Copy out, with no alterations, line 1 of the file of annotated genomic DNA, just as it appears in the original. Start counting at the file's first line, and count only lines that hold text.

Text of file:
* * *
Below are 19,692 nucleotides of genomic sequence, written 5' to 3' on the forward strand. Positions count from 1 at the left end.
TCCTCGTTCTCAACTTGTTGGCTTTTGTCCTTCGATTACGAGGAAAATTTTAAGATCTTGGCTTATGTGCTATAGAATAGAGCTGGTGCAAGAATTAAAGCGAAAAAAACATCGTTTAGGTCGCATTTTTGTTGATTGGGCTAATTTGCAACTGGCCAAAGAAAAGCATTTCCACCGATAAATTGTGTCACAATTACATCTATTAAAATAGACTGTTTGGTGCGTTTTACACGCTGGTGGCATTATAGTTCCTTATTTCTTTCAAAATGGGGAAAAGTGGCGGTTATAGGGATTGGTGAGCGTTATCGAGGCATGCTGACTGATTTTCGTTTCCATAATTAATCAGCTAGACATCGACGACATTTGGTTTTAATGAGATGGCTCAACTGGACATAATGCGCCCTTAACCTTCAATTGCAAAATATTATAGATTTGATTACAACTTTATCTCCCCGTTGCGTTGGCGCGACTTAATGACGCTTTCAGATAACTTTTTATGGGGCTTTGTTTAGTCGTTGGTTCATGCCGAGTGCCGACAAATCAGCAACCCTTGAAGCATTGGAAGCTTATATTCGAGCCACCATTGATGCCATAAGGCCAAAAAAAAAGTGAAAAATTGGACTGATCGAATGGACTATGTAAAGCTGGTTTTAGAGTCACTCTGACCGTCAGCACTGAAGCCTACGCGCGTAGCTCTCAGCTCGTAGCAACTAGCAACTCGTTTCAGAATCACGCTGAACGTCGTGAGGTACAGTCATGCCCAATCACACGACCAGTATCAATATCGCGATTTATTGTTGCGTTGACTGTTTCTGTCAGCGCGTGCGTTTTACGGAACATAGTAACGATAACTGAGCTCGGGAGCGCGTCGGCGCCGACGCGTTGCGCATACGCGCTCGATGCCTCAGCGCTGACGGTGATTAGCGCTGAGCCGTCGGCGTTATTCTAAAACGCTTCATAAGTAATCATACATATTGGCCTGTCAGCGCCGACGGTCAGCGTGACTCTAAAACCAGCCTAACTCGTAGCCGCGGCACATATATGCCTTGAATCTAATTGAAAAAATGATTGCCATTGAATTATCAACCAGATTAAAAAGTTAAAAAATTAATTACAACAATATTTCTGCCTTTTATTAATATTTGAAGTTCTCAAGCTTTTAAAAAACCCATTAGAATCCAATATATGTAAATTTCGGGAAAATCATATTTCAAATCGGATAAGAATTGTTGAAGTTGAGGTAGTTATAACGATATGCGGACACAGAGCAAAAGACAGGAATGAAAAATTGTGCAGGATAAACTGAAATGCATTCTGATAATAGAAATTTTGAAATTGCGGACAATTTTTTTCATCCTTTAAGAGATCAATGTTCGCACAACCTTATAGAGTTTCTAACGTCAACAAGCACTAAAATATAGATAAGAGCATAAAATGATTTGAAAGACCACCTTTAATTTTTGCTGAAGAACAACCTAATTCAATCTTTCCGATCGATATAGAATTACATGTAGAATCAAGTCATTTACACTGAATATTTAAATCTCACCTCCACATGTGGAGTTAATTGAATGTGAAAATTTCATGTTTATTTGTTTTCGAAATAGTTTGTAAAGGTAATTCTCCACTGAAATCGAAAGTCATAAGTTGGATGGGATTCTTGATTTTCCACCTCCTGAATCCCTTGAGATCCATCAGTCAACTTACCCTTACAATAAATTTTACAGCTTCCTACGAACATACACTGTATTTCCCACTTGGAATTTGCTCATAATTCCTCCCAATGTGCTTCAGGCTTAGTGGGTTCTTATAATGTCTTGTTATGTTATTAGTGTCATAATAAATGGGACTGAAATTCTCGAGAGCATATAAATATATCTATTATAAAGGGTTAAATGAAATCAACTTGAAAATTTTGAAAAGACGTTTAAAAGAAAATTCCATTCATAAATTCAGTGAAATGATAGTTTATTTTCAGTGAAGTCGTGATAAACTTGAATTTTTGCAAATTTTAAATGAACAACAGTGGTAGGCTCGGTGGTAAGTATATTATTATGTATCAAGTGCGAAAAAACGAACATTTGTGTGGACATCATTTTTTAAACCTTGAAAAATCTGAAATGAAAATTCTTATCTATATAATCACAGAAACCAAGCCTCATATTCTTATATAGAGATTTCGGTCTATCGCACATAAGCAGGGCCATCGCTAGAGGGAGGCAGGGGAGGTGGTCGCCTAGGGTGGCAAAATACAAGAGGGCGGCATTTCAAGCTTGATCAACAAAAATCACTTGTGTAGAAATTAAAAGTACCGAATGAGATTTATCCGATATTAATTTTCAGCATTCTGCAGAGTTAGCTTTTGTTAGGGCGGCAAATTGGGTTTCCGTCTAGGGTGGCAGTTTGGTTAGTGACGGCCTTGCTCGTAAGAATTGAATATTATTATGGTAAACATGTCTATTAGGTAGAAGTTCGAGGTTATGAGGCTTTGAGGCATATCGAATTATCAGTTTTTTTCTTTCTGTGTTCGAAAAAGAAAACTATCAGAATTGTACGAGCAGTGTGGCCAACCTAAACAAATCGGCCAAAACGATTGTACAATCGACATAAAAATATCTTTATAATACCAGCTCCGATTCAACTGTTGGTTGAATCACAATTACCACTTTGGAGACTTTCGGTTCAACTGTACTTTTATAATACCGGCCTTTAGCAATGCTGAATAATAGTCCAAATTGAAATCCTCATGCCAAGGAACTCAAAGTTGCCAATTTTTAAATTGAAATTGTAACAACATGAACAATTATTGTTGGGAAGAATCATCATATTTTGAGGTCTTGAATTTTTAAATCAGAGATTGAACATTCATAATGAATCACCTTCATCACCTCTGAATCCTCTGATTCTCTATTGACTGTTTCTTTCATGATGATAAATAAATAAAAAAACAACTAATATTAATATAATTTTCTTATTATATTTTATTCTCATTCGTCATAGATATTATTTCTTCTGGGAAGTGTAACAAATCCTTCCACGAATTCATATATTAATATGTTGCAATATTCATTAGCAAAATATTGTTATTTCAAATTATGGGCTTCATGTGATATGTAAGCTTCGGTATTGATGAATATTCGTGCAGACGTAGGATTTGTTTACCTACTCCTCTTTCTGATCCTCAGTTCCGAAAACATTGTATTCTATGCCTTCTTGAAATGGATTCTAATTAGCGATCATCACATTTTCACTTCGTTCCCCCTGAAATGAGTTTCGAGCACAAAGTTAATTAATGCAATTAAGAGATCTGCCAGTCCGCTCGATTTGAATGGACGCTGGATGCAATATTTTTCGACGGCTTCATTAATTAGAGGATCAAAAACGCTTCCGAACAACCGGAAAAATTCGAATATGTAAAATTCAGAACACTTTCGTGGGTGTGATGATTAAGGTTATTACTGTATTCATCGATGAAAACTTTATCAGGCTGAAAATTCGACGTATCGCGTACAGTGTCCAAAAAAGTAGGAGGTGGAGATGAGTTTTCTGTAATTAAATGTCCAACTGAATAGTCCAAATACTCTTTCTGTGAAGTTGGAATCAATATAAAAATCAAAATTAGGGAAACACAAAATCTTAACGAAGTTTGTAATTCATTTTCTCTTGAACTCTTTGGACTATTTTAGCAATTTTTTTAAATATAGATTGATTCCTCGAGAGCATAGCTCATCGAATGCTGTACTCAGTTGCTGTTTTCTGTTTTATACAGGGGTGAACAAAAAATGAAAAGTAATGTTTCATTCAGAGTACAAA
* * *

Below are 19,692 nucleotides of genomic sequence, written 5' to 3' on the forward strand. Positions count from 1 at the left end.